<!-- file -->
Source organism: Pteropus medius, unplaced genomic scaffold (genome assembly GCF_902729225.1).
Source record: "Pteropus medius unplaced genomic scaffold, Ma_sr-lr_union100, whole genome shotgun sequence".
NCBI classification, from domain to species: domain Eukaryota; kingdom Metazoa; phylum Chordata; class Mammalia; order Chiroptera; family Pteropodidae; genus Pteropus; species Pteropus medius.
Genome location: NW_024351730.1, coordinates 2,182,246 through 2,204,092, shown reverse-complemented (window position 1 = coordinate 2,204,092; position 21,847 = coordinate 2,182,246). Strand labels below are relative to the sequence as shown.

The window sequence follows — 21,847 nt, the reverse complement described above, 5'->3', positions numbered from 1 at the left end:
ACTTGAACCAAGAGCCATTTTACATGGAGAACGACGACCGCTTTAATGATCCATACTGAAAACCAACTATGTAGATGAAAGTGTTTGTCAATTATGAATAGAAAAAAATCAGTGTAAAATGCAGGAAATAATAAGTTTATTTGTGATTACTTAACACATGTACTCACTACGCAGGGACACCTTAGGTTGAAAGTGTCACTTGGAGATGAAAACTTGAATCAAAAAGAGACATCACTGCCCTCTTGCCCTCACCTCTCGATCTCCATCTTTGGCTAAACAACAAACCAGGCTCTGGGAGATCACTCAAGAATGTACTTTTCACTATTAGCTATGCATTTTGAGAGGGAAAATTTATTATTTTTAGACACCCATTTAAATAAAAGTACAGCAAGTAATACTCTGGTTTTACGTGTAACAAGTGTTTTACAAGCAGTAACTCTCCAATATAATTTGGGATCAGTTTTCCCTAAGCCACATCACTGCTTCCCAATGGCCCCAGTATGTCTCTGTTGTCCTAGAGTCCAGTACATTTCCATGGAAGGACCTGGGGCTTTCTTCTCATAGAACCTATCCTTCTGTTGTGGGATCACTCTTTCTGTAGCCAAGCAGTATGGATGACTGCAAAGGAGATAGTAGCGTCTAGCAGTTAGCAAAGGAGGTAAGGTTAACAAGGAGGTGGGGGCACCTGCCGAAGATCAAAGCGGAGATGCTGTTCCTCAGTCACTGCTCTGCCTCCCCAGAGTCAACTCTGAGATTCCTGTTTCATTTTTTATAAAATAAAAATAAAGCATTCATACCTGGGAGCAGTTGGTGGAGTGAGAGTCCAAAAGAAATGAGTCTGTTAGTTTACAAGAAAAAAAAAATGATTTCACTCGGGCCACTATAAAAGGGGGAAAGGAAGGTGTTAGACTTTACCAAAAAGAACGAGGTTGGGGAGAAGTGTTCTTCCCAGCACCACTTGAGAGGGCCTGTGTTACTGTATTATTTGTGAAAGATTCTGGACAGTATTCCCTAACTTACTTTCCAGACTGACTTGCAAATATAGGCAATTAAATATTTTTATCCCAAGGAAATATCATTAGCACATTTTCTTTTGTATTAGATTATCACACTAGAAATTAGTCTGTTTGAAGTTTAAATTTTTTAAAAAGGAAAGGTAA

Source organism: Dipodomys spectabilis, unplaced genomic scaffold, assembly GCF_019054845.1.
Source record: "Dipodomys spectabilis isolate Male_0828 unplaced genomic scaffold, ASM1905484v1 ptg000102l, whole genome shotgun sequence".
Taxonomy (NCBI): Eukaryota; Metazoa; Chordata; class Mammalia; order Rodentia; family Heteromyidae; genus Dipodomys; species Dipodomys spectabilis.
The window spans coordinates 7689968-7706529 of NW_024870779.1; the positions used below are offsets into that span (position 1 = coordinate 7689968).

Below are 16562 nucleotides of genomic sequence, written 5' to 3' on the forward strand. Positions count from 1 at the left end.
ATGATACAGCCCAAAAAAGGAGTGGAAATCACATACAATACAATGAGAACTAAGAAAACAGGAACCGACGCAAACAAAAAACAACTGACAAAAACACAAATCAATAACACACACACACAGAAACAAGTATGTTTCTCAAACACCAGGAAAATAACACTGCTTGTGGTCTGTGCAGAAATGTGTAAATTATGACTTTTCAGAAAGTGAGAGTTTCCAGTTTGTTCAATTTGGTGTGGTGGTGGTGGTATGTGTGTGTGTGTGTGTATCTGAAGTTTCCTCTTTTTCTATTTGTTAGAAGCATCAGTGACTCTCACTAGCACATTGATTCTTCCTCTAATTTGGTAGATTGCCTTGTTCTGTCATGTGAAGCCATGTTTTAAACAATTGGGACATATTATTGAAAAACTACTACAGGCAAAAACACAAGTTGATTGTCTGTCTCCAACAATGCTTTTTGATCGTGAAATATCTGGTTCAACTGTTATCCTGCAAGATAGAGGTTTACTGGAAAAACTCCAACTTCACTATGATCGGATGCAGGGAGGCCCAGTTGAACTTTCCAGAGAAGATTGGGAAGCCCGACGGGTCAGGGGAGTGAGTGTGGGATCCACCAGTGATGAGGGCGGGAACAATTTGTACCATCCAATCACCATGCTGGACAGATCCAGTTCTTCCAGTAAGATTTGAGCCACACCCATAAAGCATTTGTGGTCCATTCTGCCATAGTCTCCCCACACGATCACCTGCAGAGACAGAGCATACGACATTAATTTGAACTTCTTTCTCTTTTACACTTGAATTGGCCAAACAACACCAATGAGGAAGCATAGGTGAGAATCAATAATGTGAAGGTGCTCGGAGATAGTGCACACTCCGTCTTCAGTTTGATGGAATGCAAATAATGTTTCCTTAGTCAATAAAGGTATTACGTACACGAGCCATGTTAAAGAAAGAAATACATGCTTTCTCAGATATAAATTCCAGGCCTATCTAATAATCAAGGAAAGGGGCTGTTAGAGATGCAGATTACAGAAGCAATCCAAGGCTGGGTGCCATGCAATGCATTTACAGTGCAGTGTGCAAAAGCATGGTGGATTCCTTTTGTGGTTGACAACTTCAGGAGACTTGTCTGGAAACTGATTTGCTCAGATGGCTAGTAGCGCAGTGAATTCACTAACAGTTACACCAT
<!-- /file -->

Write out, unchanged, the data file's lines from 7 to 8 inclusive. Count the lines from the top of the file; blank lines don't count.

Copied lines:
Source organism: Dipodomys spectabilis, unplaced genomic scaffold, assembly GCF_019054845.1.
Source record: "Dipodomys spectabilis isolate Male_0828 unplaced genomic scaffold, ASM1905484v1 ptg000102l, whole genome shotgun sequence".